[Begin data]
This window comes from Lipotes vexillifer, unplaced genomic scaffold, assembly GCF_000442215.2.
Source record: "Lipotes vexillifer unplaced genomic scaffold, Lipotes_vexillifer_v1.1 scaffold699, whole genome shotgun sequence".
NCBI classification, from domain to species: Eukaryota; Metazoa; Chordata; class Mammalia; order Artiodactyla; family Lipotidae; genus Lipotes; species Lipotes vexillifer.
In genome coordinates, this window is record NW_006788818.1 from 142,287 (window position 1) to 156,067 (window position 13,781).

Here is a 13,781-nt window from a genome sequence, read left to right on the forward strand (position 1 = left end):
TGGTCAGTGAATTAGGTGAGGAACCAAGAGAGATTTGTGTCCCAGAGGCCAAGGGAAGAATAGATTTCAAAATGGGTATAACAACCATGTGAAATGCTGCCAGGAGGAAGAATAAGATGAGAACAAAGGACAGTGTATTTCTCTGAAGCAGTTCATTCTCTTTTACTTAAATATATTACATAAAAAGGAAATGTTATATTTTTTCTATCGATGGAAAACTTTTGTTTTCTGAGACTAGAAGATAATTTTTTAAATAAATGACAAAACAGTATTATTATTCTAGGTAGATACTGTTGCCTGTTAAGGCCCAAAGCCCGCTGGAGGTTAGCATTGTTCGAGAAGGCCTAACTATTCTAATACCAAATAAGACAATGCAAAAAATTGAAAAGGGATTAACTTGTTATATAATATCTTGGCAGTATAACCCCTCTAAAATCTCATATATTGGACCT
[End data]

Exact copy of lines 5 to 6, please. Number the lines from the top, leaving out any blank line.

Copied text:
Here is a 13,781-nt window from a genome sequence, read left to right on the forward strand (position 1 = left end):
TGGTCAGTGAATTAGGTGAGGAACCAAGAGAGATTTGTGTCCCAGAGGCCAAGGGAAGAATAGATTTCAAAATGGGTATAACAACCATGTGAAATGCTGCCAGGAGGAAGAATAAGATGAGAACAAAGGACAGTGTATTTCTCTGAAGCAGTTCATTCTCTTTTACTTAAATATATTACATAAAAAGGAAATGTTATATTTTTTCTATCGATGGAAAACTTTTGTTTTCTGAGACTAGAAGATAATTTTTTAAATAAATGACAAAACAGTATTATTATTCTAGGTAGATACTGTTGCCTGTTAAGGCCCAAAGCCCGCTGGAGGTTAGCATTGTTCGAGAAGGCCTAACTATTCTAATACCAAATAAGACAATGCAAAAAATTGAAAAGGGATTAACTTGTTATATAATATCTTGGCAGTATAACCCCTCTAAAATCTCATATATTGGACCT